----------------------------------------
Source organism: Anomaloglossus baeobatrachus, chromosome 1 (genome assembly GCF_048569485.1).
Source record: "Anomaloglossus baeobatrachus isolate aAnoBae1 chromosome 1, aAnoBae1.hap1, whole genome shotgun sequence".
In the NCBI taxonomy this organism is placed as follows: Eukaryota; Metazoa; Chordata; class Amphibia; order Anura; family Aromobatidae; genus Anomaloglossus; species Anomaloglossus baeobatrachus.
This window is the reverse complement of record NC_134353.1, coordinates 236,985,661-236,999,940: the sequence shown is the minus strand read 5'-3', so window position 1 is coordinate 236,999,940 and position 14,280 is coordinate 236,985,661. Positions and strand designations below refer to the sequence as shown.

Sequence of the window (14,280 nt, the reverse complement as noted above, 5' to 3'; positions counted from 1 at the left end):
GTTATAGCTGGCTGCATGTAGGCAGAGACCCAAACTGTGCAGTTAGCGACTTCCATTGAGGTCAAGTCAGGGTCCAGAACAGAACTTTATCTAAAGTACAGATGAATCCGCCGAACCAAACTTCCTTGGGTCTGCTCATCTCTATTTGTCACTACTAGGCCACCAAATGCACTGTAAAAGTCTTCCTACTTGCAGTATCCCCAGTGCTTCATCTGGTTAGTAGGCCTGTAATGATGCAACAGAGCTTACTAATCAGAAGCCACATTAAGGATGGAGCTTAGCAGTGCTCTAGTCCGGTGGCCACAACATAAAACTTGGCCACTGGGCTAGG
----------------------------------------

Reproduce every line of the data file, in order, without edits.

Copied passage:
Source organism: Anomaloglossus baeobatrachus, chromosome 1 (genome assembly GCF_048569485.1).
Source record: "Anomaloglossus baeobatrachus isolate aAnoBae1 chromosome 1, aAnoBae1.hap1, whole genome shotgun sequence".
In the NCBI taxonomy this organism is placed as follows: Eukaryota; Metazoa; Chordata; class Amphibia; order Anura; family Aromobatidae; genus Anomaloglossus; species Anomaloglossus baeobatrachus.
This window is the reverse complement of record NC_134353.1, coordinates 236,985,661-236,999,940: the sequence shown is the minus strand read 5'-3', so window position 1 is coordinate 236,999,940 and position 14,280 is coordinate 236,985,661. Positions and strand designations below refer to the sequence as shown.

Sequence of the window (14,280 nt, the reverse complement as noted above, 5' to 3'; positions counted from 1 at the left end):
GTTATAGCTGGCTGCATGTAGGCAGAGACCCAAACTGTGCAGTTAGCGACTTCCATTGAGGTCAAGTCAGGGTCCAGAACAGAACTTTATCTAAAGTACAGATGAATCCGCCGAACCAAACTTCCTTGGGTCTGCTCATCTCTATTTGTCACTACTAGGCCACCAAATGCACTGTAAAAGTCTTCCTACTTGCAGTATCCCCAGTGCTTCATCTGGTTAGTAGGCCTGTAATGATGCAACAGAGCTTACTAATCAGAAGCCACATTAAGGATGGAGCTTAGCAGTGCTCTAGTCCGGTGGCCACAACATAAAACTTGGCCACTGGGCTAGG